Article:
Welcome to our community

Be a part of something great, join today!

Approximation and Logarithm Problem

phrox

New member
Sep 7, 2013
20
I just need some help with some basic questions I can't remember from a long time ago, just started up school again....

1) Given a function f(x) = (quadratic on top)/(quadratic on bottom)
When at x=1, I am given a tangent line to the function f(x), and also given the equation of the tangent line. How can I use the tangent line to estimate f(any number). Also how to find error of approximation within each of these 3 points???

2) Solve for x: ln(7−2x)−4lnx=ln8 ( I changed values so I have to do work by myself after I understand this)
 

Ackbach

Indicium Physicus
Staff member
Jan 26, 2012
4,192
1) The equation of the tangent line is going to look like any line: $y=mx+b$. You can use the tangent line to approximate the function near the point of tangency, by simply evaluating the tangent line there.

2. Use some of the rules of logarithms to get a single logarithm on both sides. What do you get?
 

phrox

New member
Sep 7, 2013
20
Using tangent line to estimate, error of approx.?

I'm not going to post the question because I think that's defeating the purpose of me doing it on my own...

Say you have f(x) = (quadratic) / (quadratic), so (x^2 + x + 1) / ( x^2 + x + 1)...

I am given the tangent line at the point x = 1, how do I use this tangent line to estimate say f(0.5), f(0.6), f(0.65)? Also how can I find error of approximation at each of the 3 points? What is error of approximation?
 

MarkFL

Administrator
Staff member
Feb 24, 2012
13,775
The example you give is a constant function, since the numerator and denominator are the same. Let us consider the function:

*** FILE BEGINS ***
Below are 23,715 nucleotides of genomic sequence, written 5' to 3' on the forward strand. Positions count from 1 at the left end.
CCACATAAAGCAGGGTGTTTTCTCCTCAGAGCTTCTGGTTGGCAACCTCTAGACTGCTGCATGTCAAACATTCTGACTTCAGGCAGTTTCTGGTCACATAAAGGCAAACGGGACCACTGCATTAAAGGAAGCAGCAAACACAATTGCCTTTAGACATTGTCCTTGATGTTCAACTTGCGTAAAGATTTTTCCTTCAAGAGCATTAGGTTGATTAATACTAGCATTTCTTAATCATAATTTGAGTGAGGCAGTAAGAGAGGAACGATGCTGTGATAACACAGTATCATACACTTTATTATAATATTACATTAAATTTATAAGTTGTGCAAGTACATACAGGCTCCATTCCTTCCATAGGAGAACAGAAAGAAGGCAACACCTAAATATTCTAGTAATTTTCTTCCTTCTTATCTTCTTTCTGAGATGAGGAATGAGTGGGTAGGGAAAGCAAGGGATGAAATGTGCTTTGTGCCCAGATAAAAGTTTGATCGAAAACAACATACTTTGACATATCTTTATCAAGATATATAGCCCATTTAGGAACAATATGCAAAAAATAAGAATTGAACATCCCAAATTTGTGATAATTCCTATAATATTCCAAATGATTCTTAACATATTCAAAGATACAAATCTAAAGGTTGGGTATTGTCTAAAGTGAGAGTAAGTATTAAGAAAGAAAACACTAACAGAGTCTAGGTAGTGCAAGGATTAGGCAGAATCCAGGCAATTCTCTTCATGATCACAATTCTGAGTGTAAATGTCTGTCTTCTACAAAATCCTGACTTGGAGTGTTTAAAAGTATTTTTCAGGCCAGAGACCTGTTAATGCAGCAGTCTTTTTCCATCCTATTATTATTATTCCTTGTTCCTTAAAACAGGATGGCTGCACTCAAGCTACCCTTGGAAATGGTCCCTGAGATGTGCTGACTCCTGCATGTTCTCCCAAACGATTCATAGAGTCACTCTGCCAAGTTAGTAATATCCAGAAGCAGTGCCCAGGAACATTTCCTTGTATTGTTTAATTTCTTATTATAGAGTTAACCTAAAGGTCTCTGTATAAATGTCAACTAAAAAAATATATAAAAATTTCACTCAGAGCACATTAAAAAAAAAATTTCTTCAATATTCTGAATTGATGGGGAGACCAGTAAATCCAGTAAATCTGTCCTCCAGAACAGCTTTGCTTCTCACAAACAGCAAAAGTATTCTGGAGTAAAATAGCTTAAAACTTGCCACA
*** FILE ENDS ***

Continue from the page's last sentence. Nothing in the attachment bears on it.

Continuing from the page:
\(\displaystyle f(x)=\frac{2x^2-3x+1}{x^2+x+1}\)

The tangent line at $x=1$ is then:

\(\displaystyle y=\frac{x-1}{3}\)

A plot of the function and the tangent line is given here:

phrox.jpg

As mentioned by Ackbach:

You can use the tangent line to approximate the function near the point of tangency, by simply evaluating the tangent line there.
The error $E(x)$ then is simply the magnitude of the difference between the approximation (the value of the tangent line for a particular $x$) and the actual value of the function, hence:

\(\displaystyle E(x)=\left|f(x)-y(x) \right|\)
 

phrox

New member
Sep 7, 2013
20
So am I supposed to plug the f(whatever) into the tangent line, which will give me the estimation of the number, then I just find the differences between all 3 intervals?
 

MarkFL

Administrator
Staff member
Feb 24, 2012
13,775
To address the question (which has now been replaced) of how to find the derivative of a rational function consisting of a quadratic divided by a quadratic

One could use the quotient rule as follows:

Given:

\(\displaystyle f(x)=\frac{ax^2+bx+c}{dx^2+ex+f}\)

then:

\(\displaystyle f'(x)=\frac{\left(dx^2+ex+f \right)(2ax+b)-\left(ax^2+bx+c \right)(2dx+e)}{\left(dx^2+ex+f \right)^2}=\frac{(ae-bd)x^2+2(af-cd)x+(bf-ce)}{\left(dx^2+ex+f \right)^2}\)

For the replacement questions:

For $x$ near 1, we may use:

\(\displaystyle f(x)\approx y(x)\)

And the error is the magnitude of the difference between the approximation and the true value.
 

phrox

New member
Sep 7, 2013
20
Sorry, I edited that last question to a new one... Forgot I was given the tangent line hahah!
 

phrox

New member
Sep 7, 2013
20
Ok, I got it all except for the error of approximation...

I have f(x) = 0.25, f(x) = 0.85, f(x) = 0.925. This is all in my actual questions.

So if I plug in my given decimal numbers into the tangent line, I get those ^^^^^

If I plug in my same decimal numbers that I plugged into the tangent line into the very first eqn, I got -4 for the first one, etc etc. So this just means the E(x) = 4.25?
 

MarkFL

Administrator
Staff member
Feb 24, 2012
13,775
Ok, I got it all except for the error of approximation...

I have f(x) = 0.25, f(x) = 0.85, f(x) = 0.925. This is all in my actual questions.

So if I plug in my given decimal numbers into the tangent line, I get those ^^^^^

If I plug in my same decimal numbers that I plugged into the tangent line into the very first eqn, I got -4 for the first one, etc etc. So this just means the E(x) = 4.25?
Typically, at least from what I have seen, an error is defined as the magnitude of the difference. This means you want to use the absolute value of the difference.